39 4007 Extinguish So far: Patients in immediate danger have been removed to safety (R). The fire alert or alarm has been given (A). All doors and windows in the immediate area have been closed (C). IMAGE: 4007.GIF Now, it is time to think about extinguishing the fire (E). Only use a fire extinguisher if: The fire is small enough to put out with a single portable extinguisher. You are certain you know how to use a fire extinguisher (see lesson two). You are certain that you can extinguish the fire without allowing your escape route to become blocked. Point 7 of 16

40 4008 Extinguish: Fire Size The fire may have looked small when you discovered it. IMAGE: 4008.JPG Fires can spread rapidly. Before re-entering the room with an extinguisher, touch the closed door with the back of your forearm. If the door is warm, do NOT open it. The fire behind the door is probably too large to fight. Point 8 of 16

41 4009 Evacuate You may decide that the fire is too large to fight with an extinguisher. Or, you may try to put out the fire, but find that a single extinguisher will not do the job. IMAGE: 4009.JPG In either case, the next step is evacuation (E). Designated personnel within your facility are responsible for ordering the evacuation of patients. Once the fire department arrives, they will coordinate with your facility to continue the evacuation. Point 9 of 16

42 4010 Evacuate: Defend-in-Place Defend-in-place is a strategy of defending against the danger of a fire, while remaining inside the building. NO IMAGE Patients are evacuated from the danger zone to a safe zone. Patients closest to the fire are moved first. Full evacuation of sick patients can be difficult and dangerous. Therefore, defend-in-place is an important strategy for healthcare facilities. Point 10 of 16

43 4011 Evacuate: Order of Evacuation Any patients in the room of fire origin should be moved to a protected location immediately (R), as described earlier in the lesson. IMAGE: 4011.GIF Remaining patients should be removed from the danger zone in this order: 1. Patients in rooms next to the room of fire origin, regardless of their mobility 2. Patients in rooms directly across the hallway from the room of fire origin, regardless of their mobility 3. Other patients in the danger zone, in this order: a. Walking patients b. Wheelchair patients c. Bed or litter-borne patients The graphic on the right shows an example of how to evacuate patients. Notice that the patients able to walk are evacuated before the patient in a bed (see point 3 above). Point 11 of 16

44 4012 Evacuate: Horizontal Horizontal evacuation is the first strategy used to defend-inplace. IMAGE: 4012.GIF Patients are moved down the hall, out of the danger zone, through at least one set of fire or smoke doors. Point 12 of 16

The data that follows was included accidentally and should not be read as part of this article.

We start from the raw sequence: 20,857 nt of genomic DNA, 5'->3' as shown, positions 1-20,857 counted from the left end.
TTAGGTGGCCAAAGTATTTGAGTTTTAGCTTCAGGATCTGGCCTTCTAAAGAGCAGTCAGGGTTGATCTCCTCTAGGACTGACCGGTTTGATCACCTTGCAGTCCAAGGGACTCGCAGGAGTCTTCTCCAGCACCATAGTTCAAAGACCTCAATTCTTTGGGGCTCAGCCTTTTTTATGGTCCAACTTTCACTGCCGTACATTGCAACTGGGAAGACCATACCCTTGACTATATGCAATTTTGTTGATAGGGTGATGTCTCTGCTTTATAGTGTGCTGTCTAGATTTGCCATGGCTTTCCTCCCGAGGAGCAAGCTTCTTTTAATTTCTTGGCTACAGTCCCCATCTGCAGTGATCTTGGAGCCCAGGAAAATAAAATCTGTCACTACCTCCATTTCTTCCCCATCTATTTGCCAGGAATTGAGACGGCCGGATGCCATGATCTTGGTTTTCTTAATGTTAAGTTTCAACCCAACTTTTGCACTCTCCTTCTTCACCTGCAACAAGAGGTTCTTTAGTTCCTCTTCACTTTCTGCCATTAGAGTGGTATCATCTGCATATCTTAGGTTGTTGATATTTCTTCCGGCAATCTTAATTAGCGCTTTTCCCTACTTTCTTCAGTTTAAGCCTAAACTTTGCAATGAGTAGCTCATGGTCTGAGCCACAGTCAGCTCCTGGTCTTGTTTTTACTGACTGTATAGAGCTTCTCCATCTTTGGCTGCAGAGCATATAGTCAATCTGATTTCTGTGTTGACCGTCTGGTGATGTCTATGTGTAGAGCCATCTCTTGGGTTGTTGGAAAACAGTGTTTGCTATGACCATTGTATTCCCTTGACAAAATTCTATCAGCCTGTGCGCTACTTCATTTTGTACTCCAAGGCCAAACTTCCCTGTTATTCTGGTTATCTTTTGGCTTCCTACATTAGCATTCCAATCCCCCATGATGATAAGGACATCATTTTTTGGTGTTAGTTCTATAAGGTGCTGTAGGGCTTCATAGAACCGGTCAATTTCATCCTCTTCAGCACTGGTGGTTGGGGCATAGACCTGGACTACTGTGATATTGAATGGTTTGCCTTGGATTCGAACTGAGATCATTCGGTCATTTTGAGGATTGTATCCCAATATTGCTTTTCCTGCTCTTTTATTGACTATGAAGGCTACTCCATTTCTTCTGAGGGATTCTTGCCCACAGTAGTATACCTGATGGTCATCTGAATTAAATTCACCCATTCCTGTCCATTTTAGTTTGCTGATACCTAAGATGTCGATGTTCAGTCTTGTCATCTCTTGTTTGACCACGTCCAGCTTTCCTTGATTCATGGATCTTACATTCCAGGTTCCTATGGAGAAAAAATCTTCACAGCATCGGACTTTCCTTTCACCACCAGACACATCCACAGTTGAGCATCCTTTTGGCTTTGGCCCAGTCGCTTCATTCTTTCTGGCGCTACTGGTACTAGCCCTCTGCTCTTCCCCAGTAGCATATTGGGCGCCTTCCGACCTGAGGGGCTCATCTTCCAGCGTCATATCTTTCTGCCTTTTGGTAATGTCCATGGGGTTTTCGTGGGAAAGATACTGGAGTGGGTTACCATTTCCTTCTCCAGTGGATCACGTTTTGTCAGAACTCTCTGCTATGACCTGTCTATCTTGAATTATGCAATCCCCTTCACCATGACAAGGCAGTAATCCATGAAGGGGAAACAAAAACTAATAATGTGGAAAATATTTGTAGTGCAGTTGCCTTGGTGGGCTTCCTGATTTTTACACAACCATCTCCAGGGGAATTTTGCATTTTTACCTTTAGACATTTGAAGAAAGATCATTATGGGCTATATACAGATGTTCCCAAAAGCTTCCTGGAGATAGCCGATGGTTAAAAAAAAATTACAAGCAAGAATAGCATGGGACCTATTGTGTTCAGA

45 4013 Evacuate: Vertical Vertical evacuation involves moving patients down the stairs to a lower floor or safe area of the facility. IMAGE: 4013.GIF In general, the fire department orders vertical evacuations. Point 13 of 16

46 4014 Evacuate: Important Points When evacuating patients: Do not evacuate any patient past the room of fire origin. Patients who cannot reach a fire or smoke door without passing the room of fire origin may need to be evacuated to the outside of the building. These patients then may enter a safe zone of the building from the outside. After removing all patients from a room, close the room door. Mark the room as empty, according to facility guidelines. For example, some facilities place a pillow on the floor outside the room. Move charts with patients. During vertical evacuations, use stairwells. Avoid elevators. NO IMAGE Point 14 of 16

47 4015 Review FLASH INTERACTION: 4015.SWF/FLA The RACE acronym can help you remember what to do in the event of a fire. What are the steps of the RACE protocol? Type your thoughts in the box below, then click Submit to compare your answer to ours. Did you recall the following? R: Rescue all patients from the immediate area of the fire. If the fire originates in a patient s room, immediately remove the patient. A: Initiate the alarm. Alarm initiation may include any or all of the following: Calling out for help Activating a manual pull station Phoning the fire department C: Confine the fire by closing the door to the room of fire origin. E: If the fire is small enough to be extinguished with ONE portable extinguisher, attempt to extinguish. Otherwise, prepare to evacuate. Point 15 of 16

48 4016 Summary You have completed the lesson on fire response. NO IMAGE Remember: Respond to a fire using the RACE protocol: Rescue/Remove, Alarm/Alert, Confine/Contain, Extinguish/Evacuate. If you discover a fire in a patient s room, immediately call for help. Do not yell FIRE. This might panic the patients. Remove the patient from the room. Be sure to use an approved carrying technique. After removing all patients from the room, close the door to confine the fire. Activate a manual pull station and/or call the fire department. Consider using a fire extinguisher only if the fire is small and you are certain you know how to use an extinguisher (PASS). If it is not possible to put out the fire using a single extinguisher, evacuate all patients in the danger zone. Defend-in-place by relocating patients from the smoke zone to a safe zone. Evacuate patients in this order: 1) patients closest to the fire, regardless of mobility, 2) other patients in the smoke zone. Other patients in the smoke zone should be evacuated in this order: 1) walking patients, 2) wheelchair patients, and 3) bedor litter- borne patients. Do not evacuate any patient past the room of fire origin. Mark all evacuated rooms. Point 16 of 16